Liberal Women Wish for More Sex. Why?

OK, I’ve been at it again, meaning that I’ve been exploring associations between various measures in the New Family Structures Study (the NFSS). I realize I’ve treated readers to blog entries like this before, including here, here, and here, but I can’t help myself. Such are social science data nerds. I’ve come across another puzzle worth sharing with you.

At the risk of sounding blunt, crass, and insensitive, the NFSS data clearly reveal that—for whatever reason—more politically liberal 18-39-year-old women report wanting more sex than they’ve been having. (No such association appears among men. In keeping with nearly all research on sexuality and gender, men display less variance on most matters sexual.)

Here’s how we know. The NFSS posed this question to respondents:

Are you content with the amount of sex you are having?

Respondents could answer in one of three ways: (1) Yes; (2) No, I’d prefer more; or (3) No, I’d prefer less. Now, before you throw around claims of misogyny, take some comfort in knowing that I don’t think answer #3 is somehow inherently more correct than #2. Good grief. My job here is interpretation.

Here are the simple numbers: 16% of “very conservative” women say they’d prefer more, compared with 29% of conservative women, 31% of moderates, 47% of liberals, and 50% of “very liberal” women.

It’s generally linear, with the most notable bump between moderates and liberals. More politically-liberal women are quite clearly apt to say they’d prefer more.


And, remarkably, it isn’t much affected by how much sex they’ve actually had recently. That is, while greater recent frequency of sex predicts less desire for more sex, it does nothing to diminish the link between political liberalism and wanting more sex. And women of all political stripes report statistically-comparable frequency of sex.

In regression models, the measure of political liberalism remains significantly associated with the odds of wanting more sex even after controlling for the frequency of actual intercourse over the past two weeks, their age, marital status, education level, whether they’ve masturbated recently, their anxiety level, sexual orientation, race/ethnicity, depressive symptoms, and porn use. Many of these are significant predictors of wanting more sex. And still the political thing matters.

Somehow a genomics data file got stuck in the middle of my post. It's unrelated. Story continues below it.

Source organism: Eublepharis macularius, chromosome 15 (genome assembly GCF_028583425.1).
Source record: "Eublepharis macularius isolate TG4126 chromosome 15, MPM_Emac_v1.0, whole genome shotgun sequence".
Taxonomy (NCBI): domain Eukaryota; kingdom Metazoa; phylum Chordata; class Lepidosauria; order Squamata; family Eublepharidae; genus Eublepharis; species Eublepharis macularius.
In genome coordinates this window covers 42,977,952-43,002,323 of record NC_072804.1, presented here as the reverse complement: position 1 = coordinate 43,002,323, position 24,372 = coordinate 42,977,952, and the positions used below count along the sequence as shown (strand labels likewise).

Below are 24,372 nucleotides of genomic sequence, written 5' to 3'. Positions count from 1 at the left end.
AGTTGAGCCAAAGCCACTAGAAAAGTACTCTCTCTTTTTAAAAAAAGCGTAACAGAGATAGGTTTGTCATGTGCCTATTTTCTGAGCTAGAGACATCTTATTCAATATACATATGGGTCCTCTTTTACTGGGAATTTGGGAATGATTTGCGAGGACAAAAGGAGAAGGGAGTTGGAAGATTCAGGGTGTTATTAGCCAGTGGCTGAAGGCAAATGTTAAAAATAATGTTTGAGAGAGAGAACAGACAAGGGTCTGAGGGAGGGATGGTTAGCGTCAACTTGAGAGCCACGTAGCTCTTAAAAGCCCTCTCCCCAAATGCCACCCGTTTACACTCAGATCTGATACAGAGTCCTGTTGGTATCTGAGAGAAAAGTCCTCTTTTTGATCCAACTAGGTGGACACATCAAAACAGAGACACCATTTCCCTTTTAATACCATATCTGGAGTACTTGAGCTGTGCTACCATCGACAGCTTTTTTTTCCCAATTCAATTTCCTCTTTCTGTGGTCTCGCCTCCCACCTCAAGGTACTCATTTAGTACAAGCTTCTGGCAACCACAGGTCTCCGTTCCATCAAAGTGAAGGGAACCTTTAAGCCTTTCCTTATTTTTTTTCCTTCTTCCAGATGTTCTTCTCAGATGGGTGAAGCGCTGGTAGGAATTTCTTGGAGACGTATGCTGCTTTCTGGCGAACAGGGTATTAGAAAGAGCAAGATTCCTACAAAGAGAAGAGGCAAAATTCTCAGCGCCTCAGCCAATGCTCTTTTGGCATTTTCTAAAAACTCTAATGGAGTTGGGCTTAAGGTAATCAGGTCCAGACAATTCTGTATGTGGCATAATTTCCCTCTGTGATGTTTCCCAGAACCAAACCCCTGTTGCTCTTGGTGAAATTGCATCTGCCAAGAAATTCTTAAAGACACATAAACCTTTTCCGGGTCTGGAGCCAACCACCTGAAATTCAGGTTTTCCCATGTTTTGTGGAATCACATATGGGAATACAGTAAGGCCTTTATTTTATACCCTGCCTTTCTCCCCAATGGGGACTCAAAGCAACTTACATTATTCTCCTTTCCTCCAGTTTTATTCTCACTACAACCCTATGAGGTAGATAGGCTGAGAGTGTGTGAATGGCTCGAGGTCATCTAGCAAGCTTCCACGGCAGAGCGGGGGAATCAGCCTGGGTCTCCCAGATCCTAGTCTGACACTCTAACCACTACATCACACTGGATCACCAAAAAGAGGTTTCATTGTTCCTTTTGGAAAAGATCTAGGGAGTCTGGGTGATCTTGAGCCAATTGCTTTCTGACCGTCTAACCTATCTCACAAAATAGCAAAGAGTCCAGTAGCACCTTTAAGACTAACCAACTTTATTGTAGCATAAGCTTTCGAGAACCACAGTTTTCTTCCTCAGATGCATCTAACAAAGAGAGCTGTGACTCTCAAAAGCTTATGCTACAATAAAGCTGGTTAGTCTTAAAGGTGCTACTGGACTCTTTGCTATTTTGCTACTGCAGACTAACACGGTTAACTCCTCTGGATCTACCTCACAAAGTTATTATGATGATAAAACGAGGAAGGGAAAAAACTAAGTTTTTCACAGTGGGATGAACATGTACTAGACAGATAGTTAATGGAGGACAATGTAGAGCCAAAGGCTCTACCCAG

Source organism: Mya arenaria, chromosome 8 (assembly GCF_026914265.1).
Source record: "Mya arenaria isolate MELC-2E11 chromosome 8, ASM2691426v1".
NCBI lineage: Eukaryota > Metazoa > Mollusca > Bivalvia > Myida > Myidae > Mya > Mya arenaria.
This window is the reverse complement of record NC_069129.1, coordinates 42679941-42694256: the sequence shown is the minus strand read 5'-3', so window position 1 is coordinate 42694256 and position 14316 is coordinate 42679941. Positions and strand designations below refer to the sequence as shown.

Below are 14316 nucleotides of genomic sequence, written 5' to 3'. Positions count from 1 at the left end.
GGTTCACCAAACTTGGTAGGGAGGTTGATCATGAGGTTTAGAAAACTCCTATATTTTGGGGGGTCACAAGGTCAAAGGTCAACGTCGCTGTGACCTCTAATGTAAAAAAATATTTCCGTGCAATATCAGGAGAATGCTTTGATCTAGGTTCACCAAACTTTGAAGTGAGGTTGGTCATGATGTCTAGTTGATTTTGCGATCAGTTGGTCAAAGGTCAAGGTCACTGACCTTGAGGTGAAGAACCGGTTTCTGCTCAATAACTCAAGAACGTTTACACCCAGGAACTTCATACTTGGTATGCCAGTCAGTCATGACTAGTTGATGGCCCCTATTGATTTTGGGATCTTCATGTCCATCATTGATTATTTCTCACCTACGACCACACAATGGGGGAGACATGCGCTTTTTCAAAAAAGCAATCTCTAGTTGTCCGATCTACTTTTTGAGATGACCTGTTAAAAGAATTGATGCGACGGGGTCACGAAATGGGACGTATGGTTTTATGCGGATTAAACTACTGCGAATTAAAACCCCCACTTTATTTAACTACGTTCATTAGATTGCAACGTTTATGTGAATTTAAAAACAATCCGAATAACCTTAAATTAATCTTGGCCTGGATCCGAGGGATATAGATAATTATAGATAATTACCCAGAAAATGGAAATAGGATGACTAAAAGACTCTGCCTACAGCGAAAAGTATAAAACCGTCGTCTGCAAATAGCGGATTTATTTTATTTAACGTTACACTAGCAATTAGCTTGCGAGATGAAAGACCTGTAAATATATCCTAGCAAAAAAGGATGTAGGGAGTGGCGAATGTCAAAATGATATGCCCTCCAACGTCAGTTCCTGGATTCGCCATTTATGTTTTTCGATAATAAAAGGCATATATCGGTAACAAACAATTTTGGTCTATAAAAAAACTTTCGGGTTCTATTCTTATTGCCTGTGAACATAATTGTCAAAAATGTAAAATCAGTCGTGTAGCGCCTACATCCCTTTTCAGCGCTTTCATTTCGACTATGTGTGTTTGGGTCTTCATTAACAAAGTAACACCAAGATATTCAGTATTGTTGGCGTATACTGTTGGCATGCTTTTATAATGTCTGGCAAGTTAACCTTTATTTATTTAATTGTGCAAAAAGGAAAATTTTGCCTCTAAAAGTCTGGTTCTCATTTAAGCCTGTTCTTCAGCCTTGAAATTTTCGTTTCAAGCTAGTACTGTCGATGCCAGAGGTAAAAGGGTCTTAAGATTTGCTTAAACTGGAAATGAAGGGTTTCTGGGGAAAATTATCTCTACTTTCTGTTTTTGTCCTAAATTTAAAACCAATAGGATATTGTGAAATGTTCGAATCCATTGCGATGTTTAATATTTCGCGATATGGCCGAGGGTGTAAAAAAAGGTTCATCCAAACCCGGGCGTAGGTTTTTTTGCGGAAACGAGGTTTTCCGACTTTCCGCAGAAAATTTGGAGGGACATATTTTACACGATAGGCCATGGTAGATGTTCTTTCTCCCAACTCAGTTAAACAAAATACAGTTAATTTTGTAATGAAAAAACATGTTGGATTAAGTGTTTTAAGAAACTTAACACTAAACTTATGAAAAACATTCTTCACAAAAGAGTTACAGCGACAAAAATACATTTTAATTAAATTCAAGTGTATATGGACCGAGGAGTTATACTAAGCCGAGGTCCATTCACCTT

I realize I’m a geek for statistics in this domain, but that is interesting, and begs for interpretation. I’ve said elsewhere—in Chapter 6 of my second book and blogged about here, here, and here—that measures of political conservatism or liberalism are clearly reflecting more than just Republican or Democratic Party affiliation or voting habits. No, they’re about people’s embedded-ness in distinctive worldviews and sets of meanings.

With regard to sex and sexuality, being more liberal means being more likely to value sexual expression as a good-in-itself, not only a means to an end or contingent on the context (such as being in a relationship, or being married). Talk of “sexual health” is also more common among them and typically assumes acts of sexual expression. In this perspective, persons have almost a moral obligation to express their sexuality in actions of their own choosing; pleasure is reached for, and should be. Sexual expression among them is perceived in personal terms at least as much as it is in relational ones (I’m thinking of how people talk about their sex life.) Note, for example, how the Lena Dunham political ad mightily aggravated conservative sentiments about sexuality. Obama twentysomethings generally thought it was clever and cute.

All that may be true, but I’m still not sure it explains why liberal women want more sex, regardless of how much they’re already having.

I floated this to a female friend, an economist, who offered this four-part theory:

1. More liberal women are less likely to be religious. (In the NFSS and other datasets, she’s correct in this).